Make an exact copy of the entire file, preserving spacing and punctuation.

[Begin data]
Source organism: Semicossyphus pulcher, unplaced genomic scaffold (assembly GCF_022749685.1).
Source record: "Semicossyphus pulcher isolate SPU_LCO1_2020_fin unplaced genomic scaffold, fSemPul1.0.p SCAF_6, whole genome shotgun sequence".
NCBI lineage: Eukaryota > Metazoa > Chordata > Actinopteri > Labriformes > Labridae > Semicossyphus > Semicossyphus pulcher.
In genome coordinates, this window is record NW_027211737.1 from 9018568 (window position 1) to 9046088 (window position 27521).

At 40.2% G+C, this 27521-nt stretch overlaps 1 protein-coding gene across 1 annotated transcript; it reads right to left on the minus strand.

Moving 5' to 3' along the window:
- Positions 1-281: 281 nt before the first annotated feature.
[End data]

Source organism: Semicossyphus pulcher, unplaced genomic scaffold (assembly GCF_022749685.1).
Source record: "Semicossyphus pulcher isolate SPU_LCO1_2020_fin unplaced genomic scaffold, fSemPul1.0.p SCAF_6, whole genome shotgun sequence".
NCBI lineage: Eukaryota > Metazoa > Chordata > Actinopteri > Labriformes > Labridae > Semicossyphus > Semicossyphus pulcher.
In genome coordinates, this window is record NW_027211737.1 from 9018568 (window position 1) to 9046088 (window position 27521).

At 40.2% G+C, this 27521-nt stretch overlaps 1 protein-coding gene across 1 annotated transcript; it reads right to left on the minus strand.

Moving 5' to 3' along the window:
- Positions 1-281: 281 nt before the first annotated feature.